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How to Help Your Child Overcome Shyness


I remember when I was a child, I was very shy. I don't talk much and I only had a few close friends. I was an introvert by nature so I didn't mind staying at home most of the time. It's only when I had my own children that I saw how being too shy is very disadvantageous, even annoying sometimes.

Can you imagine having your child always clinging to you when you're in public? Have you ever told your child to tell a person something, then he or she responds by saying "ikaw na lang po" or "you do it please" (in English) because he/she doesn't want to talk to someone else. Hay naku!

Two or three of my children are very shy. I  remember my son when he was in grade school (during that time we were still residing in Saudi Arabia), he never recited in class and he actually never talked to anyone in school except the Vice Principal. We tried almost everything, even bribed him, just so he would talk in school. But he did not. That's why I was so happy when we came back to the Philippines, he suddenly changed. He now talks in school and made new friends. 

One of my daughters is similar to his brother. She also doesn't want to talk much in class. I remember her in kindergarten, she spoke too softly during a presentation for the United Nations celebration that the audience actually did not hear her say anything. 


But I'm glad that little by little she is overcoming her shyness. It takes time to get rid of shyness. I personally don't want to push her, though sometimes out of frustration I tend to. Doing so only makes her more resistant. It's better to gently encourage her with positive words to help her overcome her shyness. 


If you have a child who's also quite shy and you want to help him or her overcome this limiting trait, you may consider these steps.

1.      Talk to your child. The first step is to talk to your child about shyness. Discuss how shyness affects her life. Talk about how shyness limits his/her ability to enjoy social activities or learn new things.

2.      Develop real strategies together. Help your child approach social interactions and activities in a new way. Create a list of ideas. Brainstorm helpful items like conversation starters, common questions, and useful answers.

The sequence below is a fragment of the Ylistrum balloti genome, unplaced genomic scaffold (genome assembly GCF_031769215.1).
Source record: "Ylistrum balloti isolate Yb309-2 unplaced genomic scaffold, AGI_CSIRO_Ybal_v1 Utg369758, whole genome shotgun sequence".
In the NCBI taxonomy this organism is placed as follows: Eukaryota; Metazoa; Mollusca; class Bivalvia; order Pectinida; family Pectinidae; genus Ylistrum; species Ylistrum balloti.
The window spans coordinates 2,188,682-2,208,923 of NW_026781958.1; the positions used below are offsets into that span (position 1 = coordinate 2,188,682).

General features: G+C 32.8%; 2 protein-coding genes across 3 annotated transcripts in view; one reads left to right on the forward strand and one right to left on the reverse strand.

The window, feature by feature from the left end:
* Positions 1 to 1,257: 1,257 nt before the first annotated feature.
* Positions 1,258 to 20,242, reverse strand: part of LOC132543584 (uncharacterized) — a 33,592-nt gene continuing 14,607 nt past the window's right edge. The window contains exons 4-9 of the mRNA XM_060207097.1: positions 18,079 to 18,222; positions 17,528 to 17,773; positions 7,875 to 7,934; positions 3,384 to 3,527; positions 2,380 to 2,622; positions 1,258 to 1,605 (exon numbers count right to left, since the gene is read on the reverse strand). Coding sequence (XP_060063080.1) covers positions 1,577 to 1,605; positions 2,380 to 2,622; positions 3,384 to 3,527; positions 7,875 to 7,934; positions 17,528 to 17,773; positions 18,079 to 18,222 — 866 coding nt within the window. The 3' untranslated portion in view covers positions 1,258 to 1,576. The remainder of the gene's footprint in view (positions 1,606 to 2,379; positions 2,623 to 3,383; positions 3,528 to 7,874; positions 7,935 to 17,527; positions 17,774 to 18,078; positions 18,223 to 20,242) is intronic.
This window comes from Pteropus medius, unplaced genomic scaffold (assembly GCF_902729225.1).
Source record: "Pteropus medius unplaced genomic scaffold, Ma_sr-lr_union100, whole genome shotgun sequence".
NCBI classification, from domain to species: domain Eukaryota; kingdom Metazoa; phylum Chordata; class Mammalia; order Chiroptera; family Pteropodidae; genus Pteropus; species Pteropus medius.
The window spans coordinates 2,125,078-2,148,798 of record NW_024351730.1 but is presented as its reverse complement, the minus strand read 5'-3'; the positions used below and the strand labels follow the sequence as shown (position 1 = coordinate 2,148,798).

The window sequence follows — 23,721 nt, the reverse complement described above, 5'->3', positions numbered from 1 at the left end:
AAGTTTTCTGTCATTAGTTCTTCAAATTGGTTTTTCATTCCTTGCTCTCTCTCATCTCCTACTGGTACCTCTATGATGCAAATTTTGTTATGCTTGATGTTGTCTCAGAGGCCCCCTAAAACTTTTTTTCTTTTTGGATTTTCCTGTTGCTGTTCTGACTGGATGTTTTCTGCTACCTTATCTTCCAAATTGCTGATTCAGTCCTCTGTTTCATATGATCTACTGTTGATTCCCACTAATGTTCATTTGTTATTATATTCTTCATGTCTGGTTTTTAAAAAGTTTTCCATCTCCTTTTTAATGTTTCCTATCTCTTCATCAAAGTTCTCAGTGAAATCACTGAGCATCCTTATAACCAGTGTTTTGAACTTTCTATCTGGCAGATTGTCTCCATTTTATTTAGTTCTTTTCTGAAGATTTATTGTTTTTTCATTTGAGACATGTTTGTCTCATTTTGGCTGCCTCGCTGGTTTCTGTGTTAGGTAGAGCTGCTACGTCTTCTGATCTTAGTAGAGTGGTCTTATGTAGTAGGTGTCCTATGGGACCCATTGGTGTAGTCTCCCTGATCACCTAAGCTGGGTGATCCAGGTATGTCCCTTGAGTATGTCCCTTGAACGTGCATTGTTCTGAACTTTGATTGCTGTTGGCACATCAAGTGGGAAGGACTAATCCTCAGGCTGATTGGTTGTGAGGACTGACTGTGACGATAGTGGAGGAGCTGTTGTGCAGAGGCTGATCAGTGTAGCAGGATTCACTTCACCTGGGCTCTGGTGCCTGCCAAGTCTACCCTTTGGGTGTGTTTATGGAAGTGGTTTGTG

3.      Practice the strategies at home. Help your child practice what to do in real-life situations. 
  • You can practice giving strong handshakes and introducing yourself to others.
  • Practice eye contact, body language, and voice modulation. With practice, your child will build his/her confidence.

4.      Start slow. It’s important to start slow and not push your child too far at first. They should feel comfortable with the steps being taken to overcome shyness. For example, start by approaching one new person or joining one new activity. Once comfortable, he/she can add more social interactions and events. 

5.      Encourage positive thinking. Deal with your child's thought process to help eliminate shyness. Shy kids often worry about being rejected or judged by other people. Self-criticism can stop kids from trying new activities or making new friends. It’s important to address these matters. You can gently encourage your child by focusing on the positive aspects of not being shy.

6.      Work on speaking up in different situations. Shyness can keep your child from speaking up and asking questions. Encourage him/her to speak his/her mind.
      
      Teach them what to say when the waitress gets their order wrong, or a teacher forgets to include them in a fun activity. Shy kids may be too scared to speak up in these situations. Help them become more assertive so others don’t ignore them.   

7.      Focus on activities the child loves. By focusing on these types of activities, he/she is more likely to overcome shyness. 
  • Encourage your son or daughter to join clubs or groups that share the same interests. Does your child love to draw and paint? Does he spend hours listening to music? Let them join clubs, groups, and classes specifically designed for kids of the same interests.
  • A group that shares the same interests as your child will help them feel accepted. Conversations are easier to start because everyone enjoys the same topic.
You can help your child get rid of shyness by starting small and working through the process slowly. Each kid has a unique personality, so it’s important to help develop his/her new assertiveness naturally. 

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